Annular Plaque on the Inner Thigh

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A 54-year-old woman presented with an extremely painful and pruritic lesion on the right thigh of 1-year duration. Her medical history was significant for systemic lupus erythematosus (for which she was currently on Hydroxychloroquine) and hidradenitis suppurativa. There was no significant family history. The lesion had initially been treated with oral terbinafine by her rheumatologist based on the clinical impression of tinea cruris. However, as the lesion continued to grow with significant scar tissue formation, the patient was referred to dermatology.
Physical examination revealed a well-demarcated tumor with a central hypopigmented atrophic plaque and an overlying hyperpigmented net-like scarring area. At the periphery, there was raised hyperkeratotic border surrounded by erythema (Fig. 1).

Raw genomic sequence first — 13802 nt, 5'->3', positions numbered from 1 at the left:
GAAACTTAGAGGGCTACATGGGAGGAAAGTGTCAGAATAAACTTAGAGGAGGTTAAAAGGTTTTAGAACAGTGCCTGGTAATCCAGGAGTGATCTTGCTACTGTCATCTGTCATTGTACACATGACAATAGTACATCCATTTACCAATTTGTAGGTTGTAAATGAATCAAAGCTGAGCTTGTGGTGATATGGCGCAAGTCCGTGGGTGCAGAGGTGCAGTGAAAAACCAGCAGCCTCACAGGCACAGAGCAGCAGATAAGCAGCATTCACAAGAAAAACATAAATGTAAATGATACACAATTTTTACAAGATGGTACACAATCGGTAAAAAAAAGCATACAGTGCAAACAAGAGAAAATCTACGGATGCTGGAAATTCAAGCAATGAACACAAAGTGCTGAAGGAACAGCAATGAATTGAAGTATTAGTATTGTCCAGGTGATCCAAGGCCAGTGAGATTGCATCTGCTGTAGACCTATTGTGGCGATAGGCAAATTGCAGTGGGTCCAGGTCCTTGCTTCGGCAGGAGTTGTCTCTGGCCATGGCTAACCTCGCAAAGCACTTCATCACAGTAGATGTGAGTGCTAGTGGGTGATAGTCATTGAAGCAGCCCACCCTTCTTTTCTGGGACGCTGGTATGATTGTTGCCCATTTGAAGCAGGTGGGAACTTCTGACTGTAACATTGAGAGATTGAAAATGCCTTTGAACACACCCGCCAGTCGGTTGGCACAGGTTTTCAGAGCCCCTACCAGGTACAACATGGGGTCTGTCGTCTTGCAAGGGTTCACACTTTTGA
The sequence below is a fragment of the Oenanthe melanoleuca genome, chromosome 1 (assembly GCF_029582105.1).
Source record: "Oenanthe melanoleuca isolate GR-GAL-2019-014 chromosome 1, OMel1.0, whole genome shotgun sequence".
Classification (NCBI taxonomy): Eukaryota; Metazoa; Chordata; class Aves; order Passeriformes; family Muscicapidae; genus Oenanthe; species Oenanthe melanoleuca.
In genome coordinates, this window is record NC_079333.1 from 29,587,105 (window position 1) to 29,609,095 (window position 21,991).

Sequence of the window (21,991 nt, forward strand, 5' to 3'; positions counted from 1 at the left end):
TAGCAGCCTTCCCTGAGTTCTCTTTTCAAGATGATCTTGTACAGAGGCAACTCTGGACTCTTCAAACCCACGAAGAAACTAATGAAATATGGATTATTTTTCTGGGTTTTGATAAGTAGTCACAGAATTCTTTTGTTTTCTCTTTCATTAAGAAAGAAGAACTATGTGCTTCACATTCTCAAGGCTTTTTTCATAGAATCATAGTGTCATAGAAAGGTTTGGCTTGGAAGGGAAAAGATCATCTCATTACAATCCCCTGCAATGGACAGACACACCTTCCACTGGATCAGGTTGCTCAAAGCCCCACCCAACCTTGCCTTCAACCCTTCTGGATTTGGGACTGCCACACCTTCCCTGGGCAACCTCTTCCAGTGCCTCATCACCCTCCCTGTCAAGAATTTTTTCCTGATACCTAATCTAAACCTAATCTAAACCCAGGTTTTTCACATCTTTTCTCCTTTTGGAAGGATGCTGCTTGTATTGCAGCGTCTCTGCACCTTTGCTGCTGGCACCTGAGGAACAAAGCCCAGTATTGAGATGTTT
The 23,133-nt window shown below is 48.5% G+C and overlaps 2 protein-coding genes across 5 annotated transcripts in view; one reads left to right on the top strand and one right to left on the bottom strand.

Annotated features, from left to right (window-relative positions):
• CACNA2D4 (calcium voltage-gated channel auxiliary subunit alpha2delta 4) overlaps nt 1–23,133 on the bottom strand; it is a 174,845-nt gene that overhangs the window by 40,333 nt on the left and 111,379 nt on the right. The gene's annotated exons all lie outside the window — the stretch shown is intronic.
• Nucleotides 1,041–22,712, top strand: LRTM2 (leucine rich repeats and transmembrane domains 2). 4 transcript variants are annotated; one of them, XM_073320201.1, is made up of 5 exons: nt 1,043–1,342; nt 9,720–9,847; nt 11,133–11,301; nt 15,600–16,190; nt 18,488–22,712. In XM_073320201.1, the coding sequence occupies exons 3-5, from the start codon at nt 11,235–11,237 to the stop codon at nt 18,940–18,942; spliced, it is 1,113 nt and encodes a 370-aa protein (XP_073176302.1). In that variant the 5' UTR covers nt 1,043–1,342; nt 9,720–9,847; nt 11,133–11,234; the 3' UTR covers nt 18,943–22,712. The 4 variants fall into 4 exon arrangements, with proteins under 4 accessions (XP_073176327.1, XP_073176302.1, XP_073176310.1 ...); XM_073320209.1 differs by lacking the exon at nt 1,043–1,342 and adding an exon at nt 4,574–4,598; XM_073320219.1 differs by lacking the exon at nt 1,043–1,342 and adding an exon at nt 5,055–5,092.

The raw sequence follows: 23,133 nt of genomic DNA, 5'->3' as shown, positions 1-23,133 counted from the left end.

Histopathologic features of a small punch biopsy revealed a focally crateriform epidermal invagination (Fig. 2). The specimen also exhibited a dense superficial and deep perivascular and interstitial, plasma cell-rich infiltrate with some containing Dutcher bodies (Fig. 3) and pandermal fibrosis (Figs. 4, 5). Fite stain, Gomori methenamine silver stain, and Periodic acid–Schiff–diastase stain were negative. An additional elliptical biopsy, taken three weeks later, from the raised border revealed more prominent papillomatous endophytic and crateriform irregular epidermal hyperplasia, pandermal fibrosis, a moderate to dense superficial and mid perivascular and interstitial lymphoplasmacytic infiltrate with neutrophils, and extravasated erythrocytes. All special stains for microorganisms were negative again. Although Quantiferon-TB gold test was positive, chest x-ray and mycobacterial culture from tissue were negative. Additional workup for an infectious etiology (rapid plasma reagin test and tissue cultures for fungus) was consistently negative.
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